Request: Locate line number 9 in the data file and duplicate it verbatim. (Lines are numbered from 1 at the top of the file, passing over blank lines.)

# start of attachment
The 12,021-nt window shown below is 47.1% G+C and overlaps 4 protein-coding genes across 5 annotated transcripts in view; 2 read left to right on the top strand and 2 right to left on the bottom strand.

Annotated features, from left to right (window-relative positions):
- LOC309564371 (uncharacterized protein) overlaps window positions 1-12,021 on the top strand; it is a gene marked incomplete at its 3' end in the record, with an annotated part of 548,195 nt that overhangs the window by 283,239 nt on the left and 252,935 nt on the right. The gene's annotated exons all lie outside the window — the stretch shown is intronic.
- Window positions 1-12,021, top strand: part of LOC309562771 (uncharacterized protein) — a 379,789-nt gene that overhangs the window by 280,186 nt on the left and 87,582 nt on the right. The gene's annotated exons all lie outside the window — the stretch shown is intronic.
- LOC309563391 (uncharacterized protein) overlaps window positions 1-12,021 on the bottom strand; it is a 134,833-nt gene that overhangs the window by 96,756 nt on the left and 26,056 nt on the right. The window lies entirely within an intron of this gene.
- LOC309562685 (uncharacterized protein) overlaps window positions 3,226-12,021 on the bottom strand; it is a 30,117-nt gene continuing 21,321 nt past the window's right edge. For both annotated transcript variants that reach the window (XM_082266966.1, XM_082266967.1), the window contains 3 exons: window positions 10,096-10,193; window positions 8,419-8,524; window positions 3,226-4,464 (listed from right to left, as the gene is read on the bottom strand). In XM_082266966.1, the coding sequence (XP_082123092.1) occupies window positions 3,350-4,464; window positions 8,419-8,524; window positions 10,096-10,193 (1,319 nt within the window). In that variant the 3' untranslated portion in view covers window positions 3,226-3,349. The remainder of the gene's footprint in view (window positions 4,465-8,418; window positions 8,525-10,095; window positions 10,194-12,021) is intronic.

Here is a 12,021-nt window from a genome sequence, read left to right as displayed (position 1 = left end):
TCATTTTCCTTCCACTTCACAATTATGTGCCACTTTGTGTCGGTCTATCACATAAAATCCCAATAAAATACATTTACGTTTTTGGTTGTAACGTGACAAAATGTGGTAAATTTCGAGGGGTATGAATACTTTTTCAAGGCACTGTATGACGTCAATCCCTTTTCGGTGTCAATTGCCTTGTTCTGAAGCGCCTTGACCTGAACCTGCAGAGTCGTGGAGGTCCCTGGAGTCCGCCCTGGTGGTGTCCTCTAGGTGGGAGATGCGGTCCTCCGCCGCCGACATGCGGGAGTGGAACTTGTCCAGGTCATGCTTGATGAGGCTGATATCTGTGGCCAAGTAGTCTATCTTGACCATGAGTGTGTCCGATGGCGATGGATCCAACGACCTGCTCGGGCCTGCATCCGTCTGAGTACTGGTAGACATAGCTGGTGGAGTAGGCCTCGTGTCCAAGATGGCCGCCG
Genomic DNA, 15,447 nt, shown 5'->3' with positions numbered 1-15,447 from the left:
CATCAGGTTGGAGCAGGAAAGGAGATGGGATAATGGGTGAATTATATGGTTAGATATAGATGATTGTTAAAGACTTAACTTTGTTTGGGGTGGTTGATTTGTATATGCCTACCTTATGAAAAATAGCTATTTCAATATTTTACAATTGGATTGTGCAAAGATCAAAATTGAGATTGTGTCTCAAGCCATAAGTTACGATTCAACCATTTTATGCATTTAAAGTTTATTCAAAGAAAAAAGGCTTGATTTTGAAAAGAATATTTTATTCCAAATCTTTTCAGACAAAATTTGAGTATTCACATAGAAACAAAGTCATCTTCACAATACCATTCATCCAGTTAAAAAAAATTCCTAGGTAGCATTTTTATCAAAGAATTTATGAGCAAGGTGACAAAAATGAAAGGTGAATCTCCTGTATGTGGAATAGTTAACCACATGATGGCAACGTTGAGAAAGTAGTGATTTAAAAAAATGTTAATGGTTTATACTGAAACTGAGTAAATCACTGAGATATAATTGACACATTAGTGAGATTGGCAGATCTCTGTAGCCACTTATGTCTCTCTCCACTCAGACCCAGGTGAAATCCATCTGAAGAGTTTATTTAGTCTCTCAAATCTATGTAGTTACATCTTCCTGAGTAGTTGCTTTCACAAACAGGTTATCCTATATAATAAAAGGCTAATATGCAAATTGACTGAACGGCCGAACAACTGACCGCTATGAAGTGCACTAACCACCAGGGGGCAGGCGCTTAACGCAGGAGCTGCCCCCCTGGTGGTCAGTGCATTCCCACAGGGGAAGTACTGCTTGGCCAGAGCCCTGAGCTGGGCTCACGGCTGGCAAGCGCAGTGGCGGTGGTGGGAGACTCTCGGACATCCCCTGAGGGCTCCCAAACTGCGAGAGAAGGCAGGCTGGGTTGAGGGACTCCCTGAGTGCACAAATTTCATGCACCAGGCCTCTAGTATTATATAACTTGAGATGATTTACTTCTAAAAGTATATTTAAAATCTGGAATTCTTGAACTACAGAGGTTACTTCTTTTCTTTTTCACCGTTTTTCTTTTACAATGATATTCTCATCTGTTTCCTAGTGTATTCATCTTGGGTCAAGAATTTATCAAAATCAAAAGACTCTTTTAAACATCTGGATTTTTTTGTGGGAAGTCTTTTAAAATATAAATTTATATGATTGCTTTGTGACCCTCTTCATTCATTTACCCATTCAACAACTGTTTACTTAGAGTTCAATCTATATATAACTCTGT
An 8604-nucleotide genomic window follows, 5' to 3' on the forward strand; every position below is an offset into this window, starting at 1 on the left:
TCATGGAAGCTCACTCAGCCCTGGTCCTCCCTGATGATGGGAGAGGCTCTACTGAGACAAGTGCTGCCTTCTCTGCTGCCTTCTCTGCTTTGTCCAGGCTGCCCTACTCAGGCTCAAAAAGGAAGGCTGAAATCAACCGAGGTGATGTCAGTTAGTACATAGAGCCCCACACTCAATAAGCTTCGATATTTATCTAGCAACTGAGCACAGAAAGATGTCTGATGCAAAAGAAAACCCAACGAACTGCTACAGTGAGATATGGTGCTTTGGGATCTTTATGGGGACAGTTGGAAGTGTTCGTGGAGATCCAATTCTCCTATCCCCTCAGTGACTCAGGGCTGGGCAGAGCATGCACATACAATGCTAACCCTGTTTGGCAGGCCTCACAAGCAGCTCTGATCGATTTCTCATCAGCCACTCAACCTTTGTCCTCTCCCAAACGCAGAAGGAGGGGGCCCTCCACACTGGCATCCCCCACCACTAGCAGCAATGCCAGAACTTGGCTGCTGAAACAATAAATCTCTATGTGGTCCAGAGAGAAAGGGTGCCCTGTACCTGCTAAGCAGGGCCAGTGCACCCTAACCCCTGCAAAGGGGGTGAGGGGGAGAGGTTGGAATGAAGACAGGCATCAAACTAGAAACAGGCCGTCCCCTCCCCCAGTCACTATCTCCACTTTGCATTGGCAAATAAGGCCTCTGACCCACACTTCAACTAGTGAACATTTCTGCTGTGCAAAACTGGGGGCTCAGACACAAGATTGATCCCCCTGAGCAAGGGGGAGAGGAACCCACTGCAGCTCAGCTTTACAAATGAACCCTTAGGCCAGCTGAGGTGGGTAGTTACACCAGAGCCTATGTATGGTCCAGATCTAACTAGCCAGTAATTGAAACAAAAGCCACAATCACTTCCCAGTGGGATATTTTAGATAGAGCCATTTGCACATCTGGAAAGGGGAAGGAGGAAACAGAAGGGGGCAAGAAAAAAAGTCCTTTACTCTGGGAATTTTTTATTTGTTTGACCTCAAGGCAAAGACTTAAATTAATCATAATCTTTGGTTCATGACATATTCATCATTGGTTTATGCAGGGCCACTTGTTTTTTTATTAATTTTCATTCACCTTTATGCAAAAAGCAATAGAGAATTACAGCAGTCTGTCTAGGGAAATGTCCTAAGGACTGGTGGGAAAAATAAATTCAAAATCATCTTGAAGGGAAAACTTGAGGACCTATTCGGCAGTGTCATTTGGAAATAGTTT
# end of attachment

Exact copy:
Genomic DNA, 15,447 nt, shown 5'->3' with positions numbered 1-15,447 from the left: